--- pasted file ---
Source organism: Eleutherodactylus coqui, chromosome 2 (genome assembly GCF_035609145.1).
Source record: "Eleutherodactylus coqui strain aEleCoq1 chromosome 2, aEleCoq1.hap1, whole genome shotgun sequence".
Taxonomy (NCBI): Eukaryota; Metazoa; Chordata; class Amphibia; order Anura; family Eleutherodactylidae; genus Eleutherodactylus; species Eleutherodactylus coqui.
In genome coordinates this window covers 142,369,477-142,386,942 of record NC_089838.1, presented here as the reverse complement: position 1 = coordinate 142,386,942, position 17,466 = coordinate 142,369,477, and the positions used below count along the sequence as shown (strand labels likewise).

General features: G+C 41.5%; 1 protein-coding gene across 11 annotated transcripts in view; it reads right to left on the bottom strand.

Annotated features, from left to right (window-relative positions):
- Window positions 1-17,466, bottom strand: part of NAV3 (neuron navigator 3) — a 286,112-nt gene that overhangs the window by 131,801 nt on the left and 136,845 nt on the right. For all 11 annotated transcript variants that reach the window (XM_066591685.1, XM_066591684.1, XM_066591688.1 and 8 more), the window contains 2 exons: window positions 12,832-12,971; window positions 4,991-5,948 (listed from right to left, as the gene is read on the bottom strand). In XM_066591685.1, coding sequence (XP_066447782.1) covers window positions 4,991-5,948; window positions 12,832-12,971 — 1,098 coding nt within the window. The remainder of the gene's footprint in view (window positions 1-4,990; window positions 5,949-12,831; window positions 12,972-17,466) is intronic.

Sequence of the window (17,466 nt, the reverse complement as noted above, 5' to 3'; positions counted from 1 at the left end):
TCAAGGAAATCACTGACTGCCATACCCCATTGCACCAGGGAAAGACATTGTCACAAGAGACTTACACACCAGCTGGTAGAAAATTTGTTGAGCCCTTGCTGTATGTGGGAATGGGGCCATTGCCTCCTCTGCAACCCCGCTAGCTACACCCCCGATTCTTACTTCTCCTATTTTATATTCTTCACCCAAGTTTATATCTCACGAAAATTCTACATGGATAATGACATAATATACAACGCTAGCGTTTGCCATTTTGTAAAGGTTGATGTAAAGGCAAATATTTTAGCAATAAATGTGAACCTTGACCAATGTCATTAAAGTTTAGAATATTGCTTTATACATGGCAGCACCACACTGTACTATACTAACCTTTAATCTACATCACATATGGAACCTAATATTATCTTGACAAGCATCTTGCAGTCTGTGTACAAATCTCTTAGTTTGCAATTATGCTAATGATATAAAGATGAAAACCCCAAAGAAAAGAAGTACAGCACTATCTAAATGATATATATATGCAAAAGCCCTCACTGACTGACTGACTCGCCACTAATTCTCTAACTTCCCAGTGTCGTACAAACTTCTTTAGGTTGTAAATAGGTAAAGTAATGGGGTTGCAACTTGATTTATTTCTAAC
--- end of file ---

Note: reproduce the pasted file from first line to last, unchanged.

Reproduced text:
Source organism: Eleutherodactylus coqui, chromosome 2 (genome assembly GCF_035609145.1).
Source record: "Eleutherodactylus coqui strain aEleCoq1 chromosome 2, aEleCoq1.hap1, whole genome shotgun sequence".
Taxonomy (NCBI): Eukaryota; Metazoa; Chordata; class Amphibia; order Anura; family Eleutherodactylidae; genus Eleutherodactylus; species Eleutherodactylus coqui.
In genome coordinates this window covers 142,369,477-142,386,942 of record NC_089838.1, presented here as the reverse complement: position 1 = coordinate 142,386,942, position 17,466 = coordinate 142,369,477, and the positions used below count along the sequence as shown (strand labels likewise).

General features: G+C 41.5%; 1 protein-coding gene across 11 annotated transcripts in view; it reads right to left on the bottom strand.

Annotated features, from left to right (window-relative positions):
- Window positions 1-17,466, bottom strand: part of NAV3 (neuron navigator 3) — a 286,112-nt gene that overhangs the window by 131,801 nt on the left and 136,845 nt on the right. For all 11 annotated transcript variants that reach the window (XM_066591685.1, XM_066591684.1, XM_066591688.1 and 8 more), the window contains 2 exons: window positions 12,832-12,971; window positions 4,991-5,948 (listed from right to left, as the gene is read on the bottom strand). In XM_066591685.1, coding sequence (XP_066447782.1) covers window positions 4,991-5,948; window positions 12,832-12,971 — 1,098 coding nt within the window. The remainder of the gene's footprint in view (window positions 1-4,990; window positions 5,949-12,831; window positions 12,972-17,466) is intronic.

Sequence of the window (17,466 nt, the reverse complement as noted above, 5' to 3'; positions counted from 1 at the left end):
TCAAGGAAATCACTGACTGCCATACCCCATTGCACCAGGGAAAGACATTGTCACAAGAGACTTACACACCAGCTGGTAGAAAATTTGTTGAGCCCTTGCTGTATGTGGGAATGGGGCCATTGCCTCCTCTGCAACCCCGCTAGCTACACCCCCGATTCTTACTTCTCCTATTTTATATTCTTCACCCAAGTTTATATCTCACGAAAATTCTACATGGATAATGACATAATATACAACGCTAGCGTTTGCCATTTTGTAAAGGTTGATGTAAAGGCAAATATTTTAGCAATAAATGTGAACCTTGACCAATGTCATTAAAGTTTAGAATATTGCTTTATACATGGCAGCACCACACTGTACTATACTAACCTTTAATCTACATCACATATGGAACCTAATATTATCTTGACAAGCATCTTGCAGTCTGTGTACAAATCTCTTAGTTTGCAATTATGCTAATGATATAAAGATGAAAACCCCAAAGAAAAGAAGTACAGCACTATCTAAATGATATATATATGCAAAAGCCCTCACTGACTGACTGACTCGCCACTAATTCTCTAACTTCCCAGTGTCGTACAAACTTCTTTAGGTTGTAAATAGGTAAAGTAATGGGGTTGCAACTTGATTTATTTCTAAC